May 6–12, 2013
Lynn Melnick is the author of If I Should Say I Have Hope (YesYes Books, 2012). Her poetry has appeared in The Awl, BOMB, Guernica, Paris Review, A Public Space, and most recently in Washington Square and Chicago Quarterly Review. Her fiction has appeared in Opium and Forklift, Ohio and she has written essays and book reviews for Boston Review, Coldfront, LA Review of Books, Poetry Daily, VIDAweb and other venues. She was born in Indianapolis, raised in Los Angeles, and currently lives in Brooklyn.
I give the red-topped toy machine back its decal
as I want something else, better, what you have:
rubber replica of reptile, shock-purple and sinister.
The small business of setting out to do a day
that started evening last with soup and summer
boredom ended here, asleep once more, clutch
of fear in the sand. Concession calls to wake us
and we are two among the hunched, invisible
to the well-oiled grotesque. For retribution,
a four-ticket ride, eyes spun from upside-down.
I bite and cannot scream. Next whiskey
at a boardwalk bar, a watered-down one of my own.
I could now dance like this pair by the jukebox:
resolved, fat and furrowed. But I am not ugly
yet or cheered. I want a room to keep a home.
I want a bed. (Lemonade. Sand again. Subway.)
Let me sleep on your lap. No tracks to cross
bridges; we are going underwater. Whatever we have done
has sun-marked a line flat to my flesh. It hurts
like want hurts: that sweet. The rare side of no.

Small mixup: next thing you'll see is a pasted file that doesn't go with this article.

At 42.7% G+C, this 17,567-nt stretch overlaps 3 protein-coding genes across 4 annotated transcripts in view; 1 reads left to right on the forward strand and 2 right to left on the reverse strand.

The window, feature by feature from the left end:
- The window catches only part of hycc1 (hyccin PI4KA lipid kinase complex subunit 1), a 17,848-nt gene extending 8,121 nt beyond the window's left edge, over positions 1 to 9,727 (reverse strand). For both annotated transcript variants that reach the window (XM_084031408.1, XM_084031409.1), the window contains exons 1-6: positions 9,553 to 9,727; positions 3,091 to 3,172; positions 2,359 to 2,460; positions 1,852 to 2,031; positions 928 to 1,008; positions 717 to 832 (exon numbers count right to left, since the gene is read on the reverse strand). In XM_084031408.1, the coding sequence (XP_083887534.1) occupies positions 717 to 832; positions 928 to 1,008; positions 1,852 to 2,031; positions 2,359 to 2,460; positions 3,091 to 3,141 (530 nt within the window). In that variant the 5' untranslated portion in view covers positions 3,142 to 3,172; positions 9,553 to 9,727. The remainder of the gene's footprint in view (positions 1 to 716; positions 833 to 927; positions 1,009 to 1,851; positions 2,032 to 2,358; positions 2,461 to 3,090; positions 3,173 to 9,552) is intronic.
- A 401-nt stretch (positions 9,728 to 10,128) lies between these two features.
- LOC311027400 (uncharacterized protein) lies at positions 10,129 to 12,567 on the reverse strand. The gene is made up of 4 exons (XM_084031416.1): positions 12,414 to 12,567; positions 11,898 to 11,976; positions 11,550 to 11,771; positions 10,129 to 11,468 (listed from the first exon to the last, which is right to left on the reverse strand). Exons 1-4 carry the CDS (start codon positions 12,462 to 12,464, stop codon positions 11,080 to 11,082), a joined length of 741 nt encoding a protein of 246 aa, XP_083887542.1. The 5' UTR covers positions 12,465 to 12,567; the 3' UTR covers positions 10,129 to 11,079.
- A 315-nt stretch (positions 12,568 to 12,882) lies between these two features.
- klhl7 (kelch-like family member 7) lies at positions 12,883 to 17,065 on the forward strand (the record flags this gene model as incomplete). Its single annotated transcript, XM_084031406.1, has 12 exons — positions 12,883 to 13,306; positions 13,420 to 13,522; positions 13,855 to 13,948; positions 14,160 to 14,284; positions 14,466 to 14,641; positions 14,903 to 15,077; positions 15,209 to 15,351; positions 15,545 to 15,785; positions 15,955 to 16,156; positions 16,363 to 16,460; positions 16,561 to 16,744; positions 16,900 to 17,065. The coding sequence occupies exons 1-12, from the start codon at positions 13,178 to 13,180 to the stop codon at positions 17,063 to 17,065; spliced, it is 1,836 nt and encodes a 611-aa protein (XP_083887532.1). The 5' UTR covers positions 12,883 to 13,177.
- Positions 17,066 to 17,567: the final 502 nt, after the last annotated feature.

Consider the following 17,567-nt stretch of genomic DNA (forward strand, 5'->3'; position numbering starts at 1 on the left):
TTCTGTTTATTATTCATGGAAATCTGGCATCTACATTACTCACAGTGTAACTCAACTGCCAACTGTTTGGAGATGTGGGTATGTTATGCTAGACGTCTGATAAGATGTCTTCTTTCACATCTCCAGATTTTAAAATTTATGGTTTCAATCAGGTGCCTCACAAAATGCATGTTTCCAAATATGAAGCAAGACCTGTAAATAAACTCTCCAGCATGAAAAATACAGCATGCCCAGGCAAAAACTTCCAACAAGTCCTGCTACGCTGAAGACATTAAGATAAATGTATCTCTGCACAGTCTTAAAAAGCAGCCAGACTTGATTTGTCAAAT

–From If I Should Say I Have Hope, YesYes Books, 2012.
Tell us about the making of this poem.
Many years ago my now-husband (Brooklyn poet Timothy Donnelly) and I spent a night on the beach at Coney Island and then the next day on the boardwalk. I’m not sure how this poem got written but it is that night and that day that I had in my head as I was writing. Also, I once misheard something someone said on the news as “the rare side of no” and I knew I wanted that in a poem one day and it wound up at the end of this one.
What are you working on right now?
I’ve been writing new poems. Many of them are these weird kind of landscapes because I wanted to write landscapes but it turns out I’m not much of a traditional landscape artist.
What’s a good day for you?
Any day that doesn’t end with me cringing at everything I did or said is a good day. Or at least I imagine that would be really fucking awesome.
How long have you lived in Brooklyn? What neighborhood do you live in? What do you like most about it?
I’ve lived in Brooklyn since 2002, first in Cobble Hill, now in Carroll Gardens. I love that it feels like what I imagine a small town feels like, by which I mean, it’s relatively uncrowded, I know my neighbors and the shop keepers, my kids’ schools are close by, and we sit on our stoop a lot when the weather is nice, which must be kind of like sitting on a front porch?
But then I can get on the train and be anywhere in New York City. Not that I do that all that often … but I could!
Before Brooklyn I lived in Manhattan, in Morningside Heights and then in the sketchy part of the Upper West Side that was renamed “Manhattan Valley” but, as bucolic as that sounds, there were still dealers hanging out in front of my building and rats the size of cats, one of which I saw run over one of the dealer’s shoes and he totally squealed (the dealer, that is; the rat was completely chill).